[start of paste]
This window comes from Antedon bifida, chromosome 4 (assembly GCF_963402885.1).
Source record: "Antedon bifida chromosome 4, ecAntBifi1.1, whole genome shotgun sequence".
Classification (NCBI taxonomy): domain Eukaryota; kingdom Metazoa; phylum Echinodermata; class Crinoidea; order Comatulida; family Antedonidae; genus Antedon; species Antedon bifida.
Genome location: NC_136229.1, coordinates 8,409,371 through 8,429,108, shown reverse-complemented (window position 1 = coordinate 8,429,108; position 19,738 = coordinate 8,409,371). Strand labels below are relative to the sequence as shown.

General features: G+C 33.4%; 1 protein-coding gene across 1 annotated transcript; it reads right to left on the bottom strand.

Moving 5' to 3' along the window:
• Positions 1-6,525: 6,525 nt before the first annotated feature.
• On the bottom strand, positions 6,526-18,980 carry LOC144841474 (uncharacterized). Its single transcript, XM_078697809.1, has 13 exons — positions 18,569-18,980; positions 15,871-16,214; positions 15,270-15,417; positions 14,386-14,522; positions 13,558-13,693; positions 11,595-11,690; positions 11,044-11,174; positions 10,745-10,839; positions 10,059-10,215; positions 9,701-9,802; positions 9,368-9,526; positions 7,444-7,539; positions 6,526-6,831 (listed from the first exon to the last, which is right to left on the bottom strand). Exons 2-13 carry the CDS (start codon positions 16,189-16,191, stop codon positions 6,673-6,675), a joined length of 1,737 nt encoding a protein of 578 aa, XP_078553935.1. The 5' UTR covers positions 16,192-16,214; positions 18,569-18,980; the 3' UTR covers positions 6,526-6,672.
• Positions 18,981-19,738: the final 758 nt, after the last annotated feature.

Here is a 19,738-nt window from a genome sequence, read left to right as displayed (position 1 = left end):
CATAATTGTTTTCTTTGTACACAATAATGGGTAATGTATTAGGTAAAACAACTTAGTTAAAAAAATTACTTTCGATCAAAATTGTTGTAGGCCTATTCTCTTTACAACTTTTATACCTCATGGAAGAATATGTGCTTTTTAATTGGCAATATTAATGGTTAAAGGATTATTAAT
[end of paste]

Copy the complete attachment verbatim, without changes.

This window comes from Antedon bifida, chromosome 4 (assembly GCF_963402885.1).
Source record: "Antedon bifida chromosome 4, ecAntBifi1.1, whole genome shotgun sequence".
Classification (NCBI taxonomy): domain Eukaryota; kingdom Metazoa; phylum Echinodermata; class Crinoidea; order Comatulida; family Antedonidae; genus Antedon; species Antedon bifida.
Genome location: NC_136229.1, coordinates 8,409,371 through 8,429,108, shown reverse-complemented (window position 1 = coordinate 8,429,108; position 19,738 = coordinate 8,409,371). Strand labels below are relative to the sequence as shown.

General features: G+C 33.4%; 1 protein-coding gene across 1 annotated transcript; it reads right to left on the bottom strand.

Moving 5' to 3' along the window:
• Positions 1-6,525: 6,525 nt before the first annotated feature.
• On the bottom strand, positions 6,526-18,980 carry LOC144841474 (uncharacterized). Its single transcript, XM_078697809.1, has 13 exons — positions 18,569-18,980; positions 15,871-16,214; positions 15,270-15,417; positions 14,386-14,522; positions 13,558-13,693; positions 11,595-11,690; positions 11,044-11,174; positions 10,745-10,839; positions 10,059-10,215; positions 9,701-9,802; positions 9,368-9,526; positions 7,444-7,539; positions 6,526-6,831 (listed from the first exon to the last, which is right to left on the bottom strand). Exons 2-13 carry the CDS (start codon positions 16,189-16,191, stop codon positions 6,673-6,675), a joined length of 1,737 nt encoding a protein of 578 aa, XP_078553935.1. The 5' UTR covers positions 16,192-16,214; positions 18,569-18,980; the 3' UTR covers positions 6,526-6,672.
• Positions 18,981-19,738: the final 758 nt, after the last annotated feature.

Here is a 19,738-nt window from a genome sequence, read left to right as displayed (position 1 = left end):
CATAATTGTTTTCTTTGTACACAATAATGGGTAATGTATTAGGTAAAACAACTTAGTTAAAAAAATTACTTTCGATCAAAATTGTTGTAGGCCTATTCTCTTTACAACTTTTATACCTCATGGAAGAATATGTGCTTTTTAATTGGCAATATTAATGGTTAAAGGATTATTAAT